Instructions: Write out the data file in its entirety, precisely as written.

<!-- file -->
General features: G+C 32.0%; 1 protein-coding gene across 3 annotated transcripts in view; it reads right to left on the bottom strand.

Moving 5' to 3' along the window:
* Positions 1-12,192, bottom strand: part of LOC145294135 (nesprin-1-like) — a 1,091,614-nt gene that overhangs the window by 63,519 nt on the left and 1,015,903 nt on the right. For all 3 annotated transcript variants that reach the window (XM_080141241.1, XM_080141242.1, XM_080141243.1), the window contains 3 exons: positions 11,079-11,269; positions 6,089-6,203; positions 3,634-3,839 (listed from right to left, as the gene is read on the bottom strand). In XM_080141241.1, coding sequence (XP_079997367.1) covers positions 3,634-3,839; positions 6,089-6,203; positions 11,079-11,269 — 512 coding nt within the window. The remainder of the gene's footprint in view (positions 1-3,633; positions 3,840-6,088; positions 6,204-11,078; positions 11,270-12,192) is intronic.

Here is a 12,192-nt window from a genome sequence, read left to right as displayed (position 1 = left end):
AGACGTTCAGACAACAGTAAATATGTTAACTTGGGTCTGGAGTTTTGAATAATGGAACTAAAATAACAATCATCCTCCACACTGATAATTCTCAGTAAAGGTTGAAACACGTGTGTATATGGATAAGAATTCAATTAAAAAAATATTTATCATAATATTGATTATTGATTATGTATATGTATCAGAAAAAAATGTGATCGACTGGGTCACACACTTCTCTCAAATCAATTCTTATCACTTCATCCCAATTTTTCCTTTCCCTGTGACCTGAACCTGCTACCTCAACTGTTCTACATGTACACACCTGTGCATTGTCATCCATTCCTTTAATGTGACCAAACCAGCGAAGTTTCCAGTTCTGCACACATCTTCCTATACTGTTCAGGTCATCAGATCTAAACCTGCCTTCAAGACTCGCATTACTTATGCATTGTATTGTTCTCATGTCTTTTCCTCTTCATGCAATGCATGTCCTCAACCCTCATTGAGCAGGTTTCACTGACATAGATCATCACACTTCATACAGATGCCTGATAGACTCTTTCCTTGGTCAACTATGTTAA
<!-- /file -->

General features: G+C 32.0%; 1 protein-coding gene across 3 annotated transcripts in view; it reads right to left on the bottom strand.

Moving 5' to 3' along the window:
* Positions 1-12,192, bottom strand: part of LOC145294135 (nesprin-1-like) — a 1,091,614-nt gene that overhangs the window by 63,519 nt on the left and 1,015,903 nt on the right. For all 3 annotated transcript variants that reach the window (XM_080141241.1, XM_080141242.1, XM_080141243.1), the window contains 3 exons: positions 11,079-11,269; positions 6,089-6,203; positions 3,634-3,839 (listed from right to left, as the gene is read on the bottom strand). In XM_080141241.1, coding sequence (XP_079997367.1) covers positions 3,634-3,839; positions 6,089-6,203; positions 11,079-11,269 — 512 coding nt within the window. The remainder of the gene's footprint in view (positions 1-3,633; positions 3,840-6,088; positions 6,204-11,078; positions 11,270-12,192) is intronic.

Here is a 12,192-nt window from a genome sequence, read left to right as displayed (position 1 = left end):
AGACGTTCAGACAACAGTAAATATGTTAACTTGGGTCTGGAGTTTTGAATAATGGAACTAAAATAACAATCATCCTCCACACTGATAATTCTCAGTAAAGGTTGAAACACGTGTGTATATGGATAAGAATTCAATTAAAAAAATATTTATCATAATATTGATTATTGATTATGTATATGTATCAGAAAAAAATGTGATCGACTGGGTCACACACTTCTCTCAAATCAATTCTTATCACTTCATCCCAATTTTTCCTTTCCCTGTGACCTGAACCTGCTACCTCAACTGTTCTACATGTACACACCTGTGCATTGTCATCCATTCCTTTAATGTGACCAAACCAGCGAAGTTTCCAGTTCTGCACACATCTTCCTATACTGTTCAGGTCATCAGATCTAAACCTGCCTTCAAGACTCGCATTACTTATGCATTGTATTGTTCTCATGTCTTTTCCTCTTCATGCAATGCATGTCCTCAACCCTCATTGAGCAGGTTTCACTGACATAGATCATCACACTTCATACAGATGCCTGATAGACTCTTTCCTTGGTCAACTATGTTAA